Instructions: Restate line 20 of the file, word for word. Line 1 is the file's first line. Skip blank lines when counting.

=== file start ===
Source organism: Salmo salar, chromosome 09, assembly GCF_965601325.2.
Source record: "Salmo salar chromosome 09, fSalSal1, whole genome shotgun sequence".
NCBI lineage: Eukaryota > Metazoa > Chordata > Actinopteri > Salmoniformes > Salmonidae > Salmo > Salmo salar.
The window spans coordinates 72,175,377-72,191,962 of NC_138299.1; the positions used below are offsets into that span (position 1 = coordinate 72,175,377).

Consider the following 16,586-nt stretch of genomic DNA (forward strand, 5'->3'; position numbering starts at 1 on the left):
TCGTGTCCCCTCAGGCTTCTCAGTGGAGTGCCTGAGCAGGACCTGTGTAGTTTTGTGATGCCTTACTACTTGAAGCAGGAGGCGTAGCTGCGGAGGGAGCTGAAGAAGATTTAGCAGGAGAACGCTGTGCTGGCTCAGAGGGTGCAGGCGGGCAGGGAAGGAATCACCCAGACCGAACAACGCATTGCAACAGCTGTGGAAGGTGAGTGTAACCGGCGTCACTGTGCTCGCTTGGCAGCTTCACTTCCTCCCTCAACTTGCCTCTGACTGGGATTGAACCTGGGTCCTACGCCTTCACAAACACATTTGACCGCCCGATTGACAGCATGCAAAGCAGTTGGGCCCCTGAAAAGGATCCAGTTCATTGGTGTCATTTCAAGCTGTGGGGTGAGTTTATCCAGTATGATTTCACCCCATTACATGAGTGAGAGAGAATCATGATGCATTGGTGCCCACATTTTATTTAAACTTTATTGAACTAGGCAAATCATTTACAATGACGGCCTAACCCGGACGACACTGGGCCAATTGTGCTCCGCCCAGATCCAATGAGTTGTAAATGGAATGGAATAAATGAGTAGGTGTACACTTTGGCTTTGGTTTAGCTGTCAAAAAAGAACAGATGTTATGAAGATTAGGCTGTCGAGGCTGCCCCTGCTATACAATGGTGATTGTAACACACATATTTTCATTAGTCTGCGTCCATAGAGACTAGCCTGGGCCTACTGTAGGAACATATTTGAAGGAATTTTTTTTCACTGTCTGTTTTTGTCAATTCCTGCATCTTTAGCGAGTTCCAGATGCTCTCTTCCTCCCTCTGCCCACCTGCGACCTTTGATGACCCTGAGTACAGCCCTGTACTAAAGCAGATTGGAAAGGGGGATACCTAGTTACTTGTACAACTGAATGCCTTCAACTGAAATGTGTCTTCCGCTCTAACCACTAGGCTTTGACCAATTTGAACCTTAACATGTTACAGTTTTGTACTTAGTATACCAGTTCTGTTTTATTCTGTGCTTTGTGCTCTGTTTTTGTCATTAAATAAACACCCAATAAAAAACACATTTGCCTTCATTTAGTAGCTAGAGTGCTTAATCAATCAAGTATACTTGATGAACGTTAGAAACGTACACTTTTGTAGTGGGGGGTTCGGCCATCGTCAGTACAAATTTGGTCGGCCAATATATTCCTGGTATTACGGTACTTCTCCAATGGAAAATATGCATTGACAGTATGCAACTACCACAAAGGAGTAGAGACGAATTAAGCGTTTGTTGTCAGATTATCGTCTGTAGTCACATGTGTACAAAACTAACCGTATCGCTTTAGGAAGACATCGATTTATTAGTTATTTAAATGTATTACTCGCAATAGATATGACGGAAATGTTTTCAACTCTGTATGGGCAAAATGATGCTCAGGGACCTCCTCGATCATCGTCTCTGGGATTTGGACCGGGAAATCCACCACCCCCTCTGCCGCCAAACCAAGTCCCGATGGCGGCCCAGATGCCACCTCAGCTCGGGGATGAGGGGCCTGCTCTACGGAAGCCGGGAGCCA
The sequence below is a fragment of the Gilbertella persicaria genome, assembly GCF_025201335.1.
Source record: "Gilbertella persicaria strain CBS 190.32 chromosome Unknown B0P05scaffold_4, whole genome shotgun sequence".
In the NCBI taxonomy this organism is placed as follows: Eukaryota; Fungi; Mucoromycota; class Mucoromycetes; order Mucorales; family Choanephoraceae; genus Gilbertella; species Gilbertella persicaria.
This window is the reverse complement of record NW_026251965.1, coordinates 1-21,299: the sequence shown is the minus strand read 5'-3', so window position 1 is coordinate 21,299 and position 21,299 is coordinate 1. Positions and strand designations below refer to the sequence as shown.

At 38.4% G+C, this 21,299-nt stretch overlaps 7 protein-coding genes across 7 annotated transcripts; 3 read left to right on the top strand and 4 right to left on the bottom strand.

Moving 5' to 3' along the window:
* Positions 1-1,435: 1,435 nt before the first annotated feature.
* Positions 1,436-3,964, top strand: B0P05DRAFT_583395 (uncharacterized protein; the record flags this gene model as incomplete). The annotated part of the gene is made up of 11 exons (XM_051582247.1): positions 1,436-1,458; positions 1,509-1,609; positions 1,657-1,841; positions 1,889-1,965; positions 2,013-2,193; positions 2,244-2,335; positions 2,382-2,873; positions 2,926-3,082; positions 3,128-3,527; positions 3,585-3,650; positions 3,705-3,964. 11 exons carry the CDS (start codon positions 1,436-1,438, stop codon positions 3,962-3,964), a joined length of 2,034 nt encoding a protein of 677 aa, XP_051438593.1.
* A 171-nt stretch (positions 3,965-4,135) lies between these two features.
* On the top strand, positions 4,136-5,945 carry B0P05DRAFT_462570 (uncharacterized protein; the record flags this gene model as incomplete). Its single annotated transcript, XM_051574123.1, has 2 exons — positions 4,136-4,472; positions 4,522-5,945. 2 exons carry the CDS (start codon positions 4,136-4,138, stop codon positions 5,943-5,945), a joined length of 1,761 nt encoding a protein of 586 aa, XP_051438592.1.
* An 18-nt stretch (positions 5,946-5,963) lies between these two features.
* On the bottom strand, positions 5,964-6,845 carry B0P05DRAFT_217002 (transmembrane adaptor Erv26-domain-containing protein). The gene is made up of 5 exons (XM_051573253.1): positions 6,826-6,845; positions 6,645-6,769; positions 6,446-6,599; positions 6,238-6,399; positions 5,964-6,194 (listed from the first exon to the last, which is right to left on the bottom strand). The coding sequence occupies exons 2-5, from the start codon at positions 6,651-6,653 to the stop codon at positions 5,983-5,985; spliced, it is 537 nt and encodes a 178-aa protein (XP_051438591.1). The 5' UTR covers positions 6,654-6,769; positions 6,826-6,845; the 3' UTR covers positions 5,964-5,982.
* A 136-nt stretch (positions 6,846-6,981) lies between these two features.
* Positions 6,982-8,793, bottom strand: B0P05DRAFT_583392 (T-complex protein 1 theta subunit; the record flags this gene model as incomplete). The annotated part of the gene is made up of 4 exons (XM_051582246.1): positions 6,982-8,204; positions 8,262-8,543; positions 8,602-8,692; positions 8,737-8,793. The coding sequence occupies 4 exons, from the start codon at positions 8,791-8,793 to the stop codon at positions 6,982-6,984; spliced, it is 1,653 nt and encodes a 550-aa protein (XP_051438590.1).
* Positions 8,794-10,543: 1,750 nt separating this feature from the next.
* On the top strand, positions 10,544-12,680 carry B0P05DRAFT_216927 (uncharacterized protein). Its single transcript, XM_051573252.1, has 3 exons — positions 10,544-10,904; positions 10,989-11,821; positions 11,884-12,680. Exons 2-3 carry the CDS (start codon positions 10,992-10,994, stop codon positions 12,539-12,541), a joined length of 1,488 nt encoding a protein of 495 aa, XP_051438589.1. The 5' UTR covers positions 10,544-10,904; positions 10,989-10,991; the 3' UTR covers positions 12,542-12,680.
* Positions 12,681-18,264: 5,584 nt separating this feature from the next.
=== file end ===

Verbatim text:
* Positions 6,982-8,793, bottom strand: B0P05DRAFT_583392 (T-complex protein 1 theta subunit; the record flags this gene model as incomplete). The annotated part of the gene is made up of 4 exons (XM_051582246.1): positions 6,982-8,204; positions 8,262-8,543; positions 8,602-8,692; positions 8,737-8,793. The coding sequence occupies 4 exons, from the start codon at positions 8,791-8,793 to the stop codon at positions 6,982-6,984; spliced, it is 1,653 nt and encodes a 550-aa protein (XP_051438590.1).